Brian Nicholson, OKespaol
SALT LAKE CITY — Twenty years ago teachers could confidently say that if they taught students the curriculum they would be ready for life after high school, whether that was moving directly into the workforce or into college working toward a degree and career.
Today, in addition to math, English and science, schools are including technology in the subject matter, as both a tool to lean and a tool to be learned. Adding to the challenge is the need to overcome economic differences among students (and schools) as costly tech-driven learning becomes a regular part of the day.
"Knowing that some of my students don't have technology does change some things I do with assignments," Travis Steed said. He is a teacher at the Dual Immersion Academy charter school, a Spanish-English dual language elementary school in Salt Lake that teaches kindergarten through eighth grade.
Steed estimated that 20 percent of his students don't have Internet access. According to the National Center for Education Statistics in 2003 children in homes where the annual income was above $75,000 had a computer in the home 30 percent more often than children who lived in homes where the annual income was between $30,000 and $35,000.
"I really try and use class time for any technology assignments, but I let students know that the library is close and free, Steed said. "Students need to be familiar with this technology if they are ever to survive in a college setting."
Ensuring that students have access to the Internet and are taught to use the technology required in getting a job or going to college after high school is a challenge that the state, schools and private companies are trying to meet.
"Every decently paying job out there relies on a computer," said Curtis Linton, co-owner and vice president of School Improvement Network, a company that uses technology to help professional development among teachers. "Think about it in terms of free lunch. We recognized that food in a student's stomachs is beneficial to every student, why is it we can't look at technology in the same light?"
Linton said every student needs to have access to technology because that is fundamental to being productive after they graduate.
Comcast offers a low-cost, high-speed Internet program for low-income families who qualify for the free or reduced school lunch cost program, called Internet Essentials. The company distributed computer and low-cost internet access last week at Edison Elementary School.
This year the Utah Legislature passed the Smart School Act, a bill that created a pilot program for schools that are completely integrated with technology. The $3 million appropriated to the bill was funded with economic development money, and was awarded to a vendor to make three schools completely technologically ready for teachers and students.
"The smart school is designed so we go into a school and it is total technology or total tech., every kid has an electronic device," Smart School Act sponsor Sen. Jerry Stevenson said. " The school would be totally wired so that the teachers would be tied into the total tech process and the administration would be tied into the total tech process."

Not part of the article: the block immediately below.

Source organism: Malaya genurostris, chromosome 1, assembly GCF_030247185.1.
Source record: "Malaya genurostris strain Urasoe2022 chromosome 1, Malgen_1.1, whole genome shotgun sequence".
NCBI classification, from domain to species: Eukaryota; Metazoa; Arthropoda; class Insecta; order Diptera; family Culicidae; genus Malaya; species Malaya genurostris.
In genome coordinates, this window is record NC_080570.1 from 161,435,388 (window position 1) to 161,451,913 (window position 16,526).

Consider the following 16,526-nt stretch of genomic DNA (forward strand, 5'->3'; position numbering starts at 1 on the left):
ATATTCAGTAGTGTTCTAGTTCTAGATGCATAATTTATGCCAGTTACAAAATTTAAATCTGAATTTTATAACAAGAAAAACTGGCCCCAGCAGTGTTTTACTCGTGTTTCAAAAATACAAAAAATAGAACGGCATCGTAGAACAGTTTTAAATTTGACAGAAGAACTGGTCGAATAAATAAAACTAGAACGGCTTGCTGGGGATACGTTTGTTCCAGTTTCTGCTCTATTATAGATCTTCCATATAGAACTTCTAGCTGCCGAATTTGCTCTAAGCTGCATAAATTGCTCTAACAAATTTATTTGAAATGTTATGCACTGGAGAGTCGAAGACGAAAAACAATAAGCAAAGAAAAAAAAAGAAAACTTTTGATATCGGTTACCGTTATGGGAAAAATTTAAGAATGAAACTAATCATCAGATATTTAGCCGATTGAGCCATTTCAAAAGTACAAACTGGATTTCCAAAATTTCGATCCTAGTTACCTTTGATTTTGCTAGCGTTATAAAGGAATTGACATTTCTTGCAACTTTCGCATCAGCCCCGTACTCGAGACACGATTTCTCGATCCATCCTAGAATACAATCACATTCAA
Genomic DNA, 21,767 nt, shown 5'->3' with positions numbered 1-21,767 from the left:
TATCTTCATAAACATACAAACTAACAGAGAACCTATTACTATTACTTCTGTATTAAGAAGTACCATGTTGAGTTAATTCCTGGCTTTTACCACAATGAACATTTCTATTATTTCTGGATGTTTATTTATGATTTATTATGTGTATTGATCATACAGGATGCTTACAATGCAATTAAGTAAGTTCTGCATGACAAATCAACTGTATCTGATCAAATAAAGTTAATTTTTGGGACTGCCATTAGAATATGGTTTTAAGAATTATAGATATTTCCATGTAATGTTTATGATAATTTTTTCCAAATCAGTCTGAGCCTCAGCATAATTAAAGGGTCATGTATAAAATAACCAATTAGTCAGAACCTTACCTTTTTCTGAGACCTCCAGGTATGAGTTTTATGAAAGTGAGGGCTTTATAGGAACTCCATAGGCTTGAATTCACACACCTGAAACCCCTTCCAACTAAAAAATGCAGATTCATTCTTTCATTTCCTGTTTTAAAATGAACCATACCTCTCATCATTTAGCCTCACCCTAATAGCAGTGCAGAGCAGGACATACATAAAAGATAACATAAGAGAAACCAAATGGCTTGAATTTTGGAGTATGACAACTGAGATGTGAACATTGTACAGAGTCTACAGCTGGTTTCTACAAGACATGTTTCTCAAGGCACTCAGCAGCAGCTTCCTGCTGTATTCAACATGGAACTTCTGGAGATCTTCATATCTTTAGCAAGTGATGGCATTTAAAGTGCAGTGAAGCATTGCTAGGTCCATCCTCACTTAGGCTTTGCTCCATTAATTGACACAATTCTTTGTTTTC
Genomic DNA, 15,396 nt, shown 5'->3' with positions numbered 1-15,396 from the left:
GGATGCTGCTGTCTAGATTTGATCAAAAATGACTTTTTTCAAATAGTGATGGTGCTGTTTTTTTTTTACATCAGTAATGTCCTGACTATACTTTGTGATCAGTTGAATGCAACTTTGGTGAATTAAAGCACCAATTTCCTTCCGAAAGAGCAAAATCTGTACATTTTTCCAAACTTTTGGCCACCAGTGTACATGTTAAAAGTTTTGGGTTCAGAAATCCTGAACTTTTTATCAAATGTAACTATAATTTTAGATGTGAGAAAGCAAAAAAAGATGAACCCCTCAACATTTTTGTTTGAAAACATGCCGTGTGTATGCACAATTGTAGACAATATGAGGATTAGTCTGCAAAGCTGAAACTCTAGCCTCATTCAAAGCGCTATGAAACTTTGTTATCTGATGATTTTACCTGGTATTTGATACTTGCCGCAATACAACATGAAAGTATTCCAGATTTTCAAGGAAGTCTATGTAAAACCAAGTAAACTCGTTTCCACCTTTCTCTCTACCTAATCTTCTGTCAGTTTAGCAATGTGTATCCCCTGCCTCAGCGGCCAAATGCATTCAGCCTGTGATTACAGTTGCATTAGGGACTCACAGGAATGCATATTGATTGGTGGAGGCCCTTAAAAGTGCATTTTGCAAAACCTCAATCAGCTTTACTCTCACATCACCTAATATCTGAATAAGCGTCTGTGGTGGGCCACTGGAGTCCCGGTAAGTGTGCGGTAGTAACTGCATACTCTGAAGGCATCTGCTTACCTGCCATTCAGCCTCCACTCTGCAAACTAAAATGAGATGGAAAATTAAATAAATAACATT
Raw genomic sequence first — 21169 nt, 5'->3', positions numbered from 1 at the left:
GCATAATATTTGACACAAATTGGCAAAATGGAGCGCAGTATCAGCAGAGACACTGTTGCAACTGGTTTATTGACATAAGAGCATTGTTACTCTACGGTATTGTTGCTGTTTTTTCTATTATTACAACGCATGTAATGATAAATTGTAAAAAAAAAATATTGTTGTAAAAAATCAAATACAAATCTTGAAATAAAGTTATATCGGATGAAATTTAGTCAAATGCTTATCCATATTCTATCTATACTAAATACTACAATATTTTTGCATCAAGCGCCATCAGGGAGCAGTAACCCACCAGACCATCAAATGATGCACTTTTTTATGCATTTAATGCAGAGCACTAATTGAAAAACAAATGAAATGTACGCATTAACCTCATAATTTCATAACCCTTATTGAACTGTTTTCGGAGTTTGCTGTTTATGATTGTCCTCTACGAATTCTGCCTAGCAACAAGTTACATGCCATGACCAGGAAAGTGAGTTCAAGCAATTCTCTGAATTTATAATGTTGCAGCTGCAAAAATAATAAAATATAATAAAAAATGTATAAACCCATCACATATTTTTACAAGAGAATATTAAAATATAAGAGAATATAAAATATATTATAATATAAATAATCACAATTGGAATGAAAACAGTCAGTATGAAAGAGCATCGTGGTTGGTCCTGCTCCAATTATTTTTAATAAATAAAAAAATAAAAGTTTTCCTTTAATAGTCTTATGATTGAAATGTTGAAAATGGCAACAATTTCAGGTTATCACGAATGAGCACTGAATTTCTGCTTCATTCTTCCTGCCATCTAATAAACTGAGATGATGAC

Three public schools in Utah were chosen to be pilot schools for the Smart School Technology Act. Dixon Middle School in Provo, Gunnison Valley Elementary School in Sanpete County and North Sevier High School in Salina.
The Smart School Technology Act was funded through the Governor's Office of Economic Development and the opportunity to convert the three schools into Smart Schools was awarded to a company called iSchool, a company that uses Apple technology, such as iPads, to enrich education.
"The key components of a smart school are simply this — one that you have really effective networks and the infrastructure in place before the technology goes live," iSchool chairman Tom Pitcher said. "Two more big components that I would like to put out there is one, Internet security and child safety become paramount when you have all of these devices in the hands of kids."
Pitcher said iSchool's expertise, and the whole reason it exists, is to facilitate a customized learning environment for each child.
"The biggest one … you look at the impact that it is having on the teachers," he said. "The way we look at the teachers that they are the portal into the students. That’s who's going to deliver all this into the classroom."
He said they prepare the students for the experience by training them on how to use the devices in the classroom and how to teach with them.
"The systems, the Internet security and the teacher training, now everything is ready to go there's only one final problem … and that is that we have to pay for it," Pitcher said.
Pitcher also said that while iSchool has worked with several states, because their program is only used in public schools, they have never worked with a state that used economic development money to fund the Smart Schools.
"We track statistics that show that right now Utah graduates 74 percent of its students, which is actually pretty good nationally," he said. " The only problem with that statistic is that by their sophomore year in college only 18 percent of the kids are enrolled in a college or university. They just aren't prepared for that experience and that's where it starts to hurt the state in its pocket book."
He said the same statistics show that if they could improve graduation rates by just 3 percent those graduates would produce over $20 million a year in state tax revenue.
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